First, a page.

Education Week - October 15, 2014 - 1

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Literacy Skills
For the Web
Showing Gap
New Research Highlights
Link to Family Income
By Benjamin Herold
Long a cause for alarm, the gap in
reading skills between poor students
and their more affluent peers is wellestablished
and worsening, researchers
Now, there is more bad news: The
real magnitude of that reading achievement
gap may be greater than previously
believed, because educators and
researchers have not adequately accounted
for the different skills that are
required to successfully read online, as
opposed to in print.
That is the gist of a new study, conducted
by Donald J. Leu of the University
of Connecticut, which found
"a large and significant achievement
gap, based on income inequality, in an
important new area for learning-the
ability to read on the Internet to learn
information," according to a news release
from the university.
Titled "The New Literacies of Online
Research and Comprehension:
Rethinking the Reading Achievement
Gap," the complete study examined
256 7th graders from two Connecticut
school districts. It is scheduled to be
PAGE 11 >
Tatiana Medina, center, jokes with classmate Nancy Avila during a 7th grade Spanish-for-native-speakers class at Collinswood Language Academy
in Charlotte, N.C. Students take some core academic classes in Spanish and some in English in the school's two-way immersion program.
Dual-Language Programs Take Root in N.C.
By Lesli A. Maxwell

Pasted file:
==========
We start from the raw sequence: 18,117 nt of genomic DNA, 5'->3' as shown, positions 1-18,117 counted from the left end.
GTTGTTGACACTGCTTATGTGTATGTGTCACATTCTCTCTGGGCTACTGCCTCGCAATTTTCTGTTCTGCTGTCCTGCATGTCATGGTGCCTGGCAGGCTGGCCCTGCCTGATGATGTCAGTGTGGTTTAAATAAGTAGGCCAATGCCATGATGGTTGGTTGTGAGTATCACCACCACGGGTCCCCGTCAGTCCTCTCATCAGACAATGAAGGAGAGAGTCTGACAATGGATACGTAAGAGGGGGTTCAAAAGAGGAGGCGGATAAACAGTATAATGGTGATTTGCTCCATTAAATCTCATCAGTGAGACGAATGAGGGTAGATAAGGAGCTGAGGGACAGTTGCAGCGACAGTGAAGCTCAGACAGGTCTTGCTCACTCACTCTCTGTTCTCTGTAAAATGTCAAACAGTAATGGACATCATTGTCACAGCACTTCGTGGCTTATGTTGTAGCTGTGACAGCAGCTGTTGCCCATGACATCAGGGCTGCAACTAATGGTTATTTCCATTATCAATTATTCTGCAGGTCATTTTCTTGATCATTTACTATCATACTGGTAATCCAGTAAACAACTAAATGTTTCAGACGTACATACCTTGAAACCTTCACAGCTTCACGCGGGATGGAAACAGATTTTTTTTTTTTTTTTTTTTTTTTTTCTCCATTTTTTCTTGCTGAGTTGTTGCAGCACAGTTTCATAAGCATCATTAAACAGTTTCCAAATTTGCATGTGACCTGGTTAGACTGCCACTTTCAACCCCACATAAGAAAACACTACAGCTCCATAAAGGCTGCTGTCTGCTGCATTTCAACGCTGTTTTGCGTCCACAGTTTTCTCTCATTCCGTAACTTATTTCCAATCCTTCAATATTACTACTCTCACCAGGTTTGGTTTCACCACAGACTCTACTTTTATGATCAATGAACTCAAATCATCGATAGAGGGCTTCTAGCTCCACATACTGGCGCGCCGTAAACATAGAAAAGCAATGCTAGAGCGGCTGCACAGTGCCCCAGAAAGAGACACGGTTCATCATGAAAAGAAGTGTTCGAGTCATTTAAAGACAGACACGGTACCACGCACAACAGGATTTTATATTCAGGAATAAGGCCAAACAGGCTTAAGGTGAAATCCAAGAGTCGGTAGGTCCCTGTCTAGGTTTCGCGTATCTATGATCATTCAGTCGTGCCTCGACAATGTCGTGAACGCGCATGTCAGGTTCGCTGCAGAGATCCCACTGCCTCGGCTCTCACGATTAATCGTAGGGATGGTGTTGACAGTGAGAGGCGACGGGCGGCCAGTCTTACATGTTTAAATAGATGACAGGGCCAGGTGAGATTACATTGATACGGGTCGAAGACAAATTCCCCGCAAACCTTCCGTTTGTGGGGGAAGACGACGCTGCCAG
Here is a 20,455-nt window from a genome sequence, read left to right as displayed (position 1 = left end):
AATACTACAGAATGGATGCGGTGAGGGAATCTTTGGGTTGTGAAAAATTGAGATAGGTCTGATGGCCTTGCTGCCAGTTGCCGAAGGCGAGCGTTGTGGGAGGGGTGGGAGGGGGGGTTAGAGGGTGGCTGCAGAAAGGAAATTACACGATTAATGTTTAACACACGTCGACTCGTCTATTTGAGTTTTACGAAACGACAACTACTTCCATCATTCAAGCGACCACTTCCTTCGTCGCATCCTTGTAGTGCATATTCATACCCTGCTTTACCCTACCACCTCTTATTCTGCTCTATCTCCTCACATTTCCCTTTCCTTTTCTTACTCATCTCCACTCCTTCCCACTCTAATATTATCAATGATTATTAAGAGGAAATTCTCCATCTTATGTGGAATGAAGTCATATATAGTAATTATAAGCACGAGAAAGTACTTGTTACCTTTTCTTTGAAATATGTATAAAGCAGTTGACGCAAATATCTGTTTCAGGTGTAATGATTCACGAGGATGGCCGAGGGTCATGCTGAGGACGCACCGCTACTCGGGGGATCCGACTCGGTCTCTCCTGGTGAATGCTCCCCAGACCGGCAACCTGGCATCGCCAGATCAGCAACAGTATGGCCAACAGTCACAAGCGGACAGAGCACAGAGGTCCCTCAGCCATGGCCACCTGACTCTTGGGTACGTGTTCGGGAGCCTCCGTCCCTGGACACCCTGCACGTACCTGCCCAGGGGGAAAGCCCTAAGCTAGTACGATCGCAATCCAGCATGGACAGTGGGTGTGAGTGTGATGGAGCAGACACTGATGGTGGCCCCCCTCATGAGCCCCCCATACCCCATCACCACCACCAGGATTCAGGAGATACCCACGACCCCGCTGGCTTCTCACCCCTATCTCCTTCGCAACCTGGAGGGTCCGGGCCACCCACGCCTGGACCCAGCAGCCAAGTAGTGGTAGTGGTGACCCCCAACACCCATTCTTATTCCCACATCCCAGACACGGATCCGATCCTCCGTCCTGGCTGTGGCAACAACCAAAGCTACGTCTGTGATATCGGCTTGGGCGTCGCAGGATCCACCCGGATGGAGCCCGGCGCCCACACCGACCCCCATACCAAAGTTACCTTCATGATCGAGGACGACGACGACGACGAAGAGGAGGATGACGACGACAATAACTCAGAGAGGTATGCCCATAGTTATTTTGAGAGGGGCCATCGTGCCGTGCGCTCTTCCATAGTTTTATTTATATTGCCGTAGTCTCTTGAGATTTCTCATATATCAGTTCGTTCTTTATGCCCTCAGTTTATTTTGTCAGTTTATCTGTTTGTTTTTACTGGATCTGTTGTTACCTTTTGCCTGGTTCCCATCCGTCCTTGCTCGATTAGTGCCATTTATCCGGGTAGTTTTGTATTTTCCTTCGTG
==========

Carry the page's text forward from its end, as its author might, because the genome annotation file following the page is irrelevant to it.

Charlotte, N.C.
Poll: Standards
Lags in Districts
By Catherine Gewertz
With springtime testing for the common
core only months away, nearly a
third of district superintendents are still
scrambling to put in place the curriculum
and professional development necessary
to teach the standards, according
to survey results released last week.
The Center on Education Policy, which
has been tracking common-core implementation
since the standards were
released four years ago, concluded in its
report that "the future of the common
core remains uncertain at this important
juncture" because many districts
still are not fully prepared to impart the
new academic expectations in English/
language arts and mathematics.
"When you look at the data on implementation,
you've got significant numbers
[of districts] in the throes of doing it
this year, and many, also, doing it beyond
this school year," Diane Stark Rentner,
PAGE 12 >
Sunshine State Showdown on K-12
By Andrew Ujifusa
In the close Florida contest between incumbent
Republican Gov. Rick Scott and Democratic
challenger and former Gov. Charlie
Crist, each is attempting to outdo the
other with pledges of greater financial
support for schools battered by the
recent recession.
But beyond that flood of common
campaign rhetoric are deeper, longterm
policy questions for the eventual
winner about the proper recipients of state
school aid, the growth of educational choice,
and school accountability.
If elected, Mr. Crist-who governed the
state as a Republican from 2007 to 2011
before switching parties-could find common
ground with the legislature, which is
expected to stay in GOP hands, on increasing
state financial aid. But his Democratic allies,
including his backers at the Florida Education
Association, could be more interested
in having him block Republican initiatives,